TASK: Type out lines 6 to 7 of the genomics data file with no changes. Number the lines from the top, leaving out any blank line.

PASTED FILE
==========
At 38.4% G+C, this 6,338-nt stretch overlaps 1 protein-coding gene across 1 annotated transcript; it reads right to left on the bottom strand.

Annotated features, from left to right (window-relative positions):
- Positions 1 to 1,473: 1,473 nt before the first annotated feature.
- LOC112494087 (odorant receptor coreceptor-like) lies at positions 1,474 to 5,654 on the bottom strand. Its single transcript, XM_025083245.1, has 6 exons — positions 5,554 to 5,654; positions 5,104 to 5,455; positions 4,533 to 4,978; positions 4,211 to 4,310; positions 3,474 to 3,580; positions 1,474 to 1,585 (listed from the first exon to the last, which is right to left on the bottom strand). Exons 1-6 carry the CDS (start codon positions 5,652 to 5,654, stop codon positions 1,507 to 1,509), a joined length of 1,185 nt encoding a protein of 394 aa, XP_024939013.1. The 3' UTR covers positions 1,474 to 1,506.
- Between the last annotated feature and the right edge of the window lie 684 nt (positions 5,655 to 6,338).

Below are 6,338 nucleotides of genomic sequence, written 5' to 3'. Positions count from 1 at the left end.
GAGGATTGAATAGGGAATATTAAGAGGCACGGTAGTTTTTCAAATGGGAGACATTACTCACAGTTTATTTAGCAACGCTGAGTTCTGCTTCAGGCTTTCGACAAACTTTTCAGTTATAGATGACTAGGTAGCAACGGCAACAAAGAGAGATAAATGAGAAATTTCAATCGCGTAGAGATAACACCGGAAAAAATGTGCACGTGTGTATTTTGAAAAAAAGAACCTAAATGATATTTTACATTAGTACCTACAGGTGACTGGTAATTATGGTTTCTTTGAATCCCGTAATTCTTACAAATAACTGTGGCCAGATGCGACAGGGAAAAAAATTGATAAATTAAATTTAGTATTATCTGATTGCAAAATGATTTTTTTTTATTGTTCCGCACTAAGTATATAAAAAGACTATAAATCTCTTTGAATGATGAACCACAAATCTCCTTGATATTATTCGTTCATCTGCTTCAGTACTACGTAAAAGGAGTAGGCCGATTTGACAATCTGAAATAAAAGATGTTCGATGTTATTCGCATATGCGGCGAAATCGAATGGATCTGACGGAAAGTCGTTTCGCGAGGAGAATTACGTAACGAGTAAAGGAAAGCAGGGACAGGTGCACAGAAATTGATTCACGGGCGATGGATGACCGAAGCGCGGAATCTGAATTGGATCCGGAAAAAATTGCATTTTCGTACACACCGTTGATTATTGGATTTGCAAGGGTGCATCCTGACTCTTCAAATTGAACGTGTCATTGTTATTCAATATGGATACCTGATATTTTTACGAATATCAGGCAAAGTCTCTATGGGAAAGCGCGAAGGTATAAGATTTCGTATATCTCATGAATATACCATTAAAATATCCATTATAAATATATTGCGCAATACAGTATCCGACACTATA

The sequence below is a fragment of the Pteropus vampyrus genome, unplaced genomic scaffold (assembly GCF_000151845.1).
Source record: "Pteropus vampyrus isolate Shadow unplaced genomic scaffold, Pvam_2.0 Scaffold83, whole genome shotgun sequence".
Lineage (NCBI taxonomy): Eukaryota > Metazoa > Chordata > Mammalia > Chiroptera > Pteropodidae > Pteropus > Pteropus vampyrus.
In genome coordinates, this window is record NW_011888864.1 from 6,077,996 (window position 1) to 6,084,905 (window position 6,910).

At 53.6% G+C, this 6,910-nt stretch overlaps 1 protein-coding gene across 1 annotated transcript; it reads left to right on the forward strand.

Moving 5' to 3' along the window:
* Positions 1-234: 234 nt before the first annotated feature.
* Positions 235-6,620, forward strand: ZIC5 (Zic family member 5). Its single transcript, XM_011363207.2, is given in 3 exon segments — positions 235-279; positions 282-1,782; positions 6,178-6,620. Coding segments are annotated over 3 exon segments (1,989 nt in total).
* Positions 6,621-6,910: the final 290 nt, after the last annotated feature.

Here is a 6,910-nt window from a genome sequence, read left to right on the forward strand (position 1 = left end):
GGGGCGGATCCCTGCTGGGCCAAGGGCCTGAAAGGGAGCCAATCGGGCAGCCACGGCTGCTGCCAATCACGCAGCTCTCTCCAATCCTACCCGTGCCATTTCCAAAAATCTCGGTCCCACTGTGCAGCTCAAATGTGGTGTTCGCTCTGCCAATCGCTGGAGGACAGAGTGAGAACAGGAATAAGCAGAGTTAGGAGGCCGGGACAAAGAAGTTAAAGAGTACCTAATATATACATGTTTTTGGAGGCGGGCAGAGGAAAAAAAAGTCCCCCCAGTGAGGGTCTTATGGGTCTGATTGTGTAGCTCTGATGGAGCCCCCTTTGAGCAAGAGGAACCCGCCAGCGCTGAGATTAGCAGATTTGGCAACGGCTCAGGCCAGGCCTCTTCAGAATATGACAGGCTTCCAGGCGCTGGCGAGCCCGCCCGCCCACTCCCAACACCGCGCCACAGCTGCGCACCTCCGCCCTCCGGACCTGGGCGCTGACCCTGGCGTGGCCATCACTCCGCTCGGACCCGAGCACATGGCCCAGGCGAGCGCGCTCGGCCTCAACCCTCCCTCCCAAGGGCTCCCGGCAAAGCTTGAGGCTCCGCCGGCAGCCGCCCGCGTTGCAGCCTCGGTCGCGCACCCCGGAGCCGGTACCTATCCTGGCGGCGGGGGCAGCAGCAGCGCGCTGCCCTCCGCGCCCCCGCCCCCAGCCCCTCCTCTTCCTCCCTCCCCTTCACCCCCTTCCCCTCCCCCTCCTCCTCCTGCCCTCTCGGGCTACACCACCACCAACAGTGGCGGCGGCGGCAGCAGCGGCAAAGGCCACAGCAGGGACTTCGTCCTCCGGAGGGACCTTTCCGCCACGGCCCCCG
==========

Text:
Below are 6,338 nucleotides of genomic sequence, written 5' to 3'. Positions count from 1 at the left end.
GAGGATTGAATAGGGAATATTAAGAGGCACGGTAGTTTTTCAAATGGGAGACATTACTCACAGTTTATTTAGCAACGCTGAGTTCTGCTTCAGGCTTTCGACAAACTTTTCAGTTATAGATGACTAGGTAGCAACGGCAACAAAGAGAGATAAATGAGAAATTTCAATCGCGTAGAGATAACACCGGAAAAAATGTGCACGTGTGTATTTTGAAAAAAAGAACCTAAATGATATTTTACATTAGTACCTACAGGTGACTGGTAATTATGGTTTCTTTGAATCCCGTAATTCTTACAAATAACTGTGGCCAGATGCGACAGGGAAAAAAATTGATAAATTAAATTTAGTATTATCTGATTGCAAAATGATTTTTTTTTATTGTTCCGCACTAAGTATATAAAAAGACTATAAATCTCTTTGAATGATGAACCACAAATCTCCTTGATATTATTCGTTCATCTGCTTCAGTACTACGTAAAAGGAGTAGGCCGATTTGACAATCTGAAATAAAAGATGTTCGATGTTATTCGCATATGCGGCGAAATCGAATGGATCTGACGGAAAGTCGTTTCGCGAGGAGAATTACGTAACGAGTAAAGGAAAGCAGGGACAGGTGCACAGAAATTGATTCACGGGCGATGGATGACCGAAGCGCGGAATCTGAATTGGATCCGGAAAAAATTGCATTTTCGTACACACCGTTGATTATTGGATTTGCAAGGGTGCATCCTGACTCTTCAAATTGAACGTGTCATTGTTATTCAATATGGATACCTGATATTTTTACGAATATCAGGCAAAGTCTCTATGGGAAAGCGCGAAGGTATAAGATTTCGTATATCTCATGAATATACCATTAAAATATCCATTATAAATATATTGCGCAATACAGTATCCGACACTATA